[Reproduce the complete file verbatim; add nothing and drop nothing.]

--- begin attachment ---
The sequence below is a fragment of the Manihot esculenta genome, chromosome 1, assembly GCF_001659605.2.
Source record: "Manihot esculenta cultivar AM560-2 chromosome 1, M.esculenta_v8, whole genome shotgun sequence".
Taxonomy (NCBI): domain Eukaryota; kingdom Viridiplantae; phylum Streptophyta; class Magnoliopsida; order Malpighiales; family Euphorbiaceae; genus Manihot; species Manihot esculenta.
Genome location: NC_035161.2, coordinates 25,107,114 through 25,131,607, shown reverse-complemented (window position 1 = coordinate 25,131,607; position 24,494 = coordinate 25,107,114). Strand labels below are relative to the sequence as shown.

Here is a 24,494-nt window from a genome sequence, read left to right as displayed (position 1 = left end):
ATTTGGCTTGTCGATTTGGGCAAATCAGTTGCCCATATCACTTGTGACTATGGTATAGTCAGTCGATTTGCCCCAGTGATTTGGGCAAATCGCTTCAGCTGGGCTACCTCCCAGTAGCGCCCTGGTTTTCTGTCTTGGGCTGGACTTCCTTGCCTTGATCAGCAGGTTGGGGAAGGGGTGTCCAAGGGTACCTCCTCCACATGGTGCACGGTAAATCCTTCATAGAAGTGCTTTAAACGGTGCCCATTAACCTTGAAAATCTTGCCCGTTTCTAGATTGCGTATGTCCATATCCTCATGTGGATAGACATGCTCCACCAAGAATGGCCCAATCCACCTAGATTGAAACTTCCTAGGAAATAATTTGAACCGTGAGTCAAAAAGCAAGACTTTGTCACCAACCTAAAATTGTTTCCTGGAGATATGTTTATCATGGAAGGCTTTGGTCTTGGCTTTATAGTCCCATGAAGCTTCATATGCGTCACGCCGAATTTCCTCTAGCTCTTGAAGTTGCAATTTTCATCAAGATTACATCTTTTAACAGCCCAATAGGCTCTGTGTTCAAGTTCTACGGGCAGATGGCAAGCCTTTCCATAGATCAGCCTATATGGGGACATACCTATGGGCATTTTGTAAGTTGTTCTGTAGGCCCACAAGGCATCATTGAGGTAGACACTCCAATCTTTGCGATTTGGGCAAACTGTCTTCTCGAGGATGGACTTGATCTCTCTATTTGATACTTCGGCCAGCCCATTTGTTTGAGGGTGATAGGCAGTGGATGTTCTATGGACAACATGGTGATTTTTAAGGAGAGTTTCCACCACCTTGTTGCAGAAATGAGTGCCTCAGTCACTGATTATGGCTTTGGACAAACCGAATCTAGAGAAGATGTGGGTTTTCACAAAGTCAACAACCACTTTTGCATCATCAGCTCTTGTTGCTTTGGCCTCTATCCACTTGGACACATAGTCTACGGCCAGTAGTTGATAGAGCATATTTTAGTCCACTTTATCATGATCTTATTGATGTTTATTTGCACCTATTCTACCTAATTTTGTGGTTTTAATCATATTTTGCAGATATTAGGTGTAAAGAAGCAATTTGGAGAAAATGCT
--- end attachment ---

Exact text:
The sequence below is a fragment of the Manihot esculenta genome, chromosome 1, assembly GCF_001659605.2.
Source record: "Manihot esculenta cultivar AM560-2 chromosome 1, M.esculenta_v8, whole genome shotgun sequence".
Taxonomy (NCBI): domain Eukaryota; kingdom Viridiplantae; phylum Streptophyta; class Magnoliopsida; order Malpighiales; family Euphorbiaceae; genus Manihot; species Manihot esculenta.
Genome location: NC_035161.2, coordinates 25,107,114 through 25,131,607, shown reverse-complemented (window position 1 = coordinate 25,131,607; position 24,494 = coordinate 25,107,114). Strand labels below are relative to the sequence as shown.

Here is a 24,494-nt window from a genome sequence, read left to right as displayed (position 1 = left end):
ATTTGGCTTGTCGATTTGGGCAAATCAGTTGCCCATATCACTTGTGACTATGGTATAGTCAGTCGATTTGCCCCAGTGATTTGGGCAAATCGCTTCAGCTGGGCTACCTCCCAGTAGCGCCCTGGTTTTCTGTCTTGGGCTGGACTTCCTTGCCTTGATCAGCAGGTTGGGGAAGGGGTGTCCAAGGGTACCTCCTCCACATGGTGCACGGTAAATCCTTCATAGAAGTGCTTTAAACGGTGCCCATTAACCTTGAAAATCTTGCCCGTTTCTAGATTGCGTATGTCCATATCCTCATGTGGATAGACATGCTCCACCAAGAATGGCCCAATCCACCTAGATTGAAACTTCCTAGGAAATAATTTGAACCGTGAGTCAAAAAGCAAGACTTTGTCACCAACCTAAAATTGTTTCCTGGAGATATGTTTATCATGGAAGGCTTTGGTCTTGGCTTTATAGTCCCATGAAGCTTCATATGCGTCACGCCGAATTTCCTCTAGCTCTTGAAGTTGCAATTTTCATCAAGATTACATCTTTTAACAGCCCAATAGGCTCTGTGTTCAAGTTCTACGGGCAGATGGCAAGCCTTTCCATAGATCAGCCTATATGGGGACATACCTATGGGCATTTTGTAAGTTGTTCTGTAGGCCCACAAGGCATCATTGAGGTAGACACTCCAATCTTTGCGATTTGGGCAAACTGTCTTCTCGAGGATGGACTTGATCTCTCTATTTGATACTTCGGCCAGCCCATTTGTTTGAGGGTGATAGGCAGTGGATGTTCTATGGACAACATGGTGATTTTTAAGGAGAGTTTCCACCACCTTGTTGCAGAAATGAGTGCCTCAGTCACTGATTATGGCTTTGGACAAACCGAATCTAGAGAAGATGTGGGTTTTCACAAAGTCAACAACCACTTTTGCATCATCAGCTCTTGTTGCTTTGGCCTCTATCCACTTGGACACATAGTCTACGGCCAGTAGTTGATAGAGCATATTTTAGTCCACTTTATCATGATCTTATTGATGTTTATTTGCACCTATTCTACCTAATTTTGTGGTTTTAATCATATTTTGCAGATATTAGGTGTAAAGAAGCAATTTGGAGAAAATGCT